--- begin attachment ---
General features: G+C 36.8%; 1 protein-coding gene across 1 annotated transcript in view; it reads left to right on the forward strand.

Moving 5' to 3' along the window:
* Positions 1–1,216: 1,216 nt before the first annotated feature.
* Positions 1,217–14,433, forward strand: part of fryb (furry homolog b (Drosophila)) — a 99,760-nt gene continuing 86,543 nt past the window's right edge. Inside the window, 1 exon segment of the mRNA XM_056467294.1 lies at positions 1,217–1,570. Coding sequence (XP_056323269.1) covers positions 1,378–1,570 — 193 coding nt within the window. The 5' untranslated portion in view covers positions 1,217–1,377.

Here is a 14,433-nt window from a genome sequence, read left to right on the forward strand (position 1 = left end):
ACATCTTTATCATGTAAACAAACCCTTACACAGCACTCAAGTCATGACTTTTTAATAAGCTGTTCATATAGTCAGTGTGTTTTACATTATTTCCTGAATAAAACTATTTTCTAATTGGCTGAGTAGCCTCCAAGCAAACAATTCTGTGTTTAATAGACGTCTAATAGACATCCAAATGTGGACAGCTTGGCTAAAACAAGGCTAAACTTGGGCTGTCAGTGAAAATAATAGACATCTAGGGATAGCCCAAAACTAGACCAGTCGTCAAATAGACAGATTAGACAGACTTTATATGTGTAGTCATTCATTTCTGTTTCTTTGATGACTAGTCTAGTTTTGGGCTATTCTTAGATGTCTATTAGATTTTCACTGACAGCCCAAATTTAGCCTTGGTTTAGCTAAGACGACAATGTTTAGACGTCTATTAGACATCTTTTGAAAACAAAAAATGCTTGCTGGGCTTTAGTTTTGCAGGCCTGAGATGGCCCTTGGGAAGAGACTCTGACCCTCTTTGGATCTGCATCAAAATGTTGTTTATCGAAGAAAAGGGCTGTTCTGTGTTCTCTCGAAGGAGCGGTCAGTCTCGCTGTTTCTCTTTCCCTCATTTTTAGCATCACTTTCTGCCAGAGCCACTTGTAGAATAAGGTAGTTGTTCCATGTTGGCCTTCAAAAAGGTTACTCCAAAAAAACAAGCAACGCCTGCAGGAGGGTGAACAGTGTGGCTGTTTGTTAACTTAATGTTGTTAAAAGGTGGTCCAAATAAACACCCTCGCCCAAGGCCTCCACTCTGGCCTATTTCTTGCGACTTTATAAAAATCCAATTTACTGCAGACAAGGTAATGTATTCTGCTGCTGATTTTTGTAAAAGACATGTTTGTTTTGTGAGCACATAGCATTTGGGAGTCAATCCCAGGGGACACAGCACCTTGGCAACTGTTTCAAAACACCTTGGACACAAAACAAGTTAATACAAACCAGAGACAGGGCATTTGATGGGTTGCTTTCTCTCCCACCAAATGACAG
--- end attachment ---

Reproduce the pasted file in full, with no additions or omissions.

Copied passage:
General features: G+C 36.8%; 1 protein-coding gene across 1 annotated transcript in view; it reads left to right on the forward strand.

Moving 5' to 3' along the window:
* Positions 1–1,216: 1,216 nt before the first annotated feature.
* Positions 1,217–14,433, forward strand: part of fryb (furry homolog b (Drosophila)) — a 99,760-nt gene continuing 86,543 nt past the window's right edge. Inside the window, 1 exon segment of the mRNA XM_056467294.1 lies at positions 1,217–1,570. Coding sequence (XP_056323269.1) covers positions 1,378–1,570 — 193 coding nt within the window. The 5' untranslated portion in view covers positions 1,217–1,377.

Here is a 14,433-nt window from a genome sequence, read left to right on the forward strand (position 1 = left end):
ACATCTTTATCATGTAAACAAACCCTTACACAGCACTCAAGTCATGACTTTTTAATAAGCTGTTCATATAGTCAGTGTGTTTTACATTATTTCCTGAATAAAACTATTTTCTAATTGGCTGAGTAGCCTCCAAGCAAACAATTCTGTGTTTAATAGACGTCTAATAGACATCCAAATGTGGACAGCTTGGCTAAAACAAGGCTAAACTTGGGCTGTCAGTGAAAATAATAGACATCTAGGGATAGCCCAAAACTAGACCAGTCGTCAAATAGACAGATTAGACAGACTTTATATGTGTAGTCATTCATTTCTGTTTCTTTGATGACTAGTCTAGTTTTGGGCTATTCTTAGATGTCTATTAGATTTTCACTGACAGCCCAAATTTAGCCTTGGTTTAGCTAAGACGACAATGTTTAGACGTCTATTAGACATCTTTTGAAAACAAAAAATGCTTGCTGGGCTTTAGTTTTGCAGGCCTGAGATGGCCCTTGGGAAGAGACTCTGACCCTCTTTGGATCTGCATCAAAATGTTGTTTATCGAAGAAAAGGGCTGTTCTGTGTTCTCTCGAAGGAGCGGTCAGTCTCGCTGTTTCTCTTTCCCTCATTTTTAGCATCACTTTCTGCCAGAGCCACTTGTAGAATAAGGTAGTTGTTCCATGTTGGCCTTCAAAAAGGTTACTCCAAAAAAACAAGCAACGCCTGCAGGAGGGTGAACAGTGTGGCTGTTTGTTAACTTAATGTTGTTAAAAGGTGGTCCAAATAAACACCCTCGCCCAAGGCCTCCACTCTGGCCTATTTCTTGCGACTTTATAAAAATCCAATTTACTGCAGACAAGGTAATGTATTCTGCTGCTGATTTTTGTAAAAGACATGTTTGTTTTGTGAGCACATAGCATTTGGGAGTCAATCCCAGGGGACACAGCACCTTGGCAACTGTTTCAAAACACCTTGGACACAAAACAAGTTAATACAAACCAGAGACAGGGCATTTGATGGGTTGCTTTCTCTCCCACCAAATGACAG